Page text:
The above story is based on materials provided by Technische Universitaet Dortmund. Note: Materials may be edited for content and length.


Cite This Page:

Technische Universitaet Dortmund. "Nuclear waste reduction: Polymers designed to mop up radioactive isotopes." ScienceDaily. ScienceDaily, 28 November 2009. <www.sciencedaily.com/releases/2009/11/091127123921.htm>.
Technische Universitaet Dortmund. (2009, November 28). Nuclear waste reduction: Polymers designed to mop up radioactive isotopes. ScienceDaily. Retrieved April 20, 2014 from www.sciencedaily.com/releases/2009/11/091127123921.htm
Technische Universitaet Dortmund. "Nuclear waste reduction: Polymers designed to mop up radioactive isotopes." ScienceDaily. www.sciencedaily.com/releases/2009/11/091127123921.htm (accessed April 20, 2014).

Share This



More Matter & Energy News

Sunday, April 20, 2014

Featured Research

from universities, journals, and other organizations


Featured Videos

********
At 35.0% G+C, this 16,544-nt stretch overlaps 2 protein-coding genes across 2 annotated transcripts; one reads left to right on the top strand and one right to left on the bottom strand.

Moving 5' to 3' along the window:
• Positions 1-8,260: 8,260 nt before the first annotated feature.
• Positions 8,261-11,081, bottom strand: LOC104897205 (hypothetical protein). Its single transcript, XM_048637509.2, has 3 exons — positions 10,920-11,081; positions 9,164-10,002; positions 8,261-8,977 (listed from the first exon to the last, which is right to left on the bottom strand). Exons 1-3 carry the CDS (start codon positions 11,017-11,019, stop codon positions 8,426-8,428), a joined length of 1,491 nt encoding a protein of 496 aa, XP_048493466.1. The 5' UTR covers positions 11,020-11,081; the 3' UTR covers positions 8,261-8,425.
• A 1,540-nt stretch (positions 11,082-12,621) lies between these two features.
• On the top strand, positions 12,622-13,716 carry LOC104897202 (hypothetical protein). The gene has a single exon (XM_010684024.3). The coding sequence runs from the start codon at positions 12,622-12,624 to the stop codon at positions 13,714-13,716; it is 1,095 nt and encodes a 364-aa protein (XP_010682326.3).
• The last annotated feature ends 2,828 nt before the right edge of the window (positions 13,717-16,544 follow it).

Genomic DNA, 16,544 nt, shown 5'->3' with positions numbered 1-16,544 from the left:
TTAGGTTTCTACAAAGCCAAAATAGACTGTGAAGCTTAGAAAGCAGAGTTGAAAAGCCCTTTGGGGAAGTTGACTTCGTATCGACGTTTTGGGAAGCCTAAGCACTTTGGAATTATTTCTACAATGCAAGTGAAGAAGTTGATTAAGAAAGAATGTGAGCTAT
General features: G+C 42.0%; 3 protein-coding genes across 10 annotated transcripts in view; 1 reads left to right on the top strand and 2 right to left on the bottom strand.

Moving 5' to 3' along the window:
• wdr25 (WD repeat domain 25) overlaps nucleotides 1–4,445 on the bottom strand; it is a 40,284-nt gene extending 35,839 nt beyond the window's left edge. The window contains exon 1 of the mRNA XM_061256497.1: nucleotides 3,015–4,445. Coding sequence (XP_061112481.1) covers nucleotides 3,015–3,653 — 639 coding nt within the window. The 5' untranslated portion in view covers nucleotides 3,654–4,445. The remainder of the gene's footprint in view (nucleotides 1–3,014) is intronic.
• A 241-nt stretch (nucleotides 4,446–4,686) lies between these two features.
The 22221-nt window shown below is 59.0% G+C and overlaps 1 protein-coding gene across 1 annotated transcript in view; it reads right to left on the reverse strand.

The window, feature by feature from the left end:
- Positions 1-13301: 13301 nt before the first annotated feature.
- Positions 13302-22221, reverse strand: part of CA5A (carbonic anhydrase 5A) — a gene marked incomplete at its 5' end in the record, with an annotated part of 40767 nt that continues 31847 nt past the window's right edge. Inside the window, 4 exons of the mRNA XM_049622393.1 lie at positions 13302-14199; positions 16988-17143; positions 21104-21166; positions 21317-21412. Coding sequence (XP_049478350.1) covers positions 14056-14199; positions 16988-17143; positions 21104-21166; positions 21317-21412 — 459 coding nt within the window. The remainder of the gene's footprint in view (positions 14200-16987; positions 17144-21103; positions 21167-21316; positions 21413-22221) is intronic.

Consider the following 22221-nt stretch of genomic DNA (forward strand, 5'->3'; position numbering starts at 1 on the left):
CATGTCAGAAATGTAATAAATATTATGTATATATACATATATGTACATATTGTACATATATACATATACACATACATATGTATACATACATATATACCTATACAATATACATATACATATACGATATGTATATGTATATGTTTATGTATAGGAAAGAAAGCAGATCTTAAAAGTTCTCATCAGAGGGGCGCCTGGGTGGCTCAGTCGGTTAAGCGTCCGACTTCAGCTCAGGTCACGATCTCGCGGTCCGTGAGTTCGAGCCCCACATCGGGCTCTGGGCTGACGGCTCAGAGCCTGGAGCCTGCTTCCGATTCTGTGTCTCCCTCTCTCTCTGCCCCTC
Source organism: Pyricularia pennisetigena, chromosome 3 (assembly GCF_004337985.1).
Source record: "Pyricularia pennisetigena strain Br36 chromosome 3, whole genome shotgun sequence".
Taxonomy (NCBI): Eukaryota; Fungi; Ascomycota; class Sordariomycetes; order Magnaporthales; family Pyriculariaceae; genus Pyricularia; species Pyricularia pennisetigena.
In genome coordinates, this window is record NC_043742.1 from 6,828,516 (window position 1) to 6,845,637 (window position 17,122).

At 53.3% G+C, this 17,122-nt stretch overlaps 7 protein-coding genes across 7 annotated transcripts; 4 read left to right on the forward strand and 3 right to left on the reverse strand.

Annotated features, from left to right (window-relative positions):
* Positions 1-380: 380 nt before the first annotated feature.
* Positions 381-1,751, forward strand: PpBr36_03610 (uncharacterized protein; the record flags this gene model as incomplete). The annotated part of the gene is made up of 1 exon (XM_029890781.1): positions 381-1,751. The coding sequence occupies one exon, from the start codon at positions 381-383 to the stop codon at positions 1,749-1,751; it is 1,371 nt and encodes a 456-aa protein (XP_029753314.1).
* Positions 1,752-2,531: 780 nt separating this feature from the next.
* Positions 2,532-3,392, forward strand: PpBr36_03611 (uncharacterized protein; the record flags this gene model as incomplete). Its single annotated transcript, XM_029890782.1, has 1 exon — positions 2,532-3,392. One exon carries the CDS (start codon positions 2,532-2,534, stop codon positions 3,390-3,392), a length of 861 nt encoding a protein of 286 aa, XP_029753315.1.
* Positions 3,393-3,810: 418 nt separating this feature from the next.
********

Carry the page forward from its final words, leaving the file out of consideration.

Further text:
from AP, Reuters, AFP, and other news services

Why Did Nike Fire Most Of Its Nike FuelBand Team?

Why Did Nike Fire Most Of Its Nike FuelBand Team?

Newsy (Apr. 19, 2014) — Nike fired most of its Digital Sport hardware team, the group behind Nike's FuelBand device. Could Apple or an overcrowded market be behind layoffs? Video provided by Newsy
Powered by NewsLook.com
Small Reactors Could Be Future of Nuclear Energy

Small Reactors Could Be Future of Nuclear Energy

AP (Apr. 17, 2014) — After the Fukushima nuclear disaster, the industry fell under intense scrutiny. Now, small underground nuclear power plants are being considered as the possible future of the nuclear energy. (April 17) Video provided by AP